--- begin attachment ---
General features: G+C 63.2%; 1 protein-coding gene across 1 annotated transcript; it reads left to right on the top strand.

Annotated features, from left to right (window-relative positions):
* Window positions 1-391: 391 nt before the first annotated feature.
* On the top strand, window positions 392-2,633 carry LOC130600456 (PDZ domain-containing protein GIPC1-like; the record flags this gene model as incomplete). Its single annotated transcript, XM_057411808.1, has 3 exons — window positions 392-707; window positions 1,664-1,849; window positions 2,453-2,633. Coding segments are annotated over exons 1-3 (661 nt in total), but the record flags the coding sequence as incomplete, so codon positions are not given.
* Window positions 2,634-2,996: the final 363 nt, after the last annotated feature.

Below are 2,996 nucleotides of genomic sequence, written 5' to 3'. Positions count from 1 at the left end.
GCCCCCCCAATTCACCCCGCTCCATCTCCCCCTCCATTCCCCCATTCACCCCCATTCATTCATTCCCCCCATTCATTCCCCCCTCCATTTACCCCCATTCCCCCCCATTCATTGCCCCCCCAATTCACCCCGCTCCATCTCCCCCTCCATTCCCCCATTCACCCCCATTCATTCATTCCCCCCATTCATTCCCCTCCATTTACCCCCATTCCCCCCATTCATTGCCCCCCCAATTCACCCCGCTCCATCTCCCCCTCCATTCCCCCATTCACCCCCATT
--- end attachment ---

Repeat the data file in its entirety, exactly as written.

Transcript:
General features: G+C 63.2%; 1 protein-coding gene across 1 annotated transcript; it reads left to right on the top strand.

Annotated features, from left to right (window-relative positions):
* Window positions 1-391: 391 nt before the first annotated feature.
* On the top strand, window positions 392-2,633 carry LOC130600456 (PDZ domain-containing protein GIPC1-like; the record flags this gene model as incomplete). Its single annotated transcript, XM_057411808.1, has 3 exons — window positions 392-707; window positions 1,664-1,849; window positions 2,453-2,633. Coding segments are annotated over exons 1-3 (661 nt in total), but the record flags the coding sequence as incomplete, so codon positions are not given.
* Window positions 2,634-2,996: the final 363 nt, after the last annotated feature.

Below are 2,996 nucleotides of genomic sequence, written 5' to 3'. Positions count from 1 at the left end.
GCCCCCCCAATTCACCCCGCTCCATCTCCCCCTCCATTCCCCCATTCACCCCCATTCATTCATTCCCCCCATTCATTCCCCCCTCCATTTACCCCCATTCCCCCCCATTCATTGCCCCCCCAATTCACCCCGCTCCATCTCCCCCTCCATTCCCCCATTCACCCCCATTCATTCATTCCCCCCATTCATTCCCCTCCATTTACCCCCATTCCCCCCATTCATTGCCCCCCCAATTCACCCCGCTCCATCTCCCCCTCCATTCCCCCATTCACCCCCATT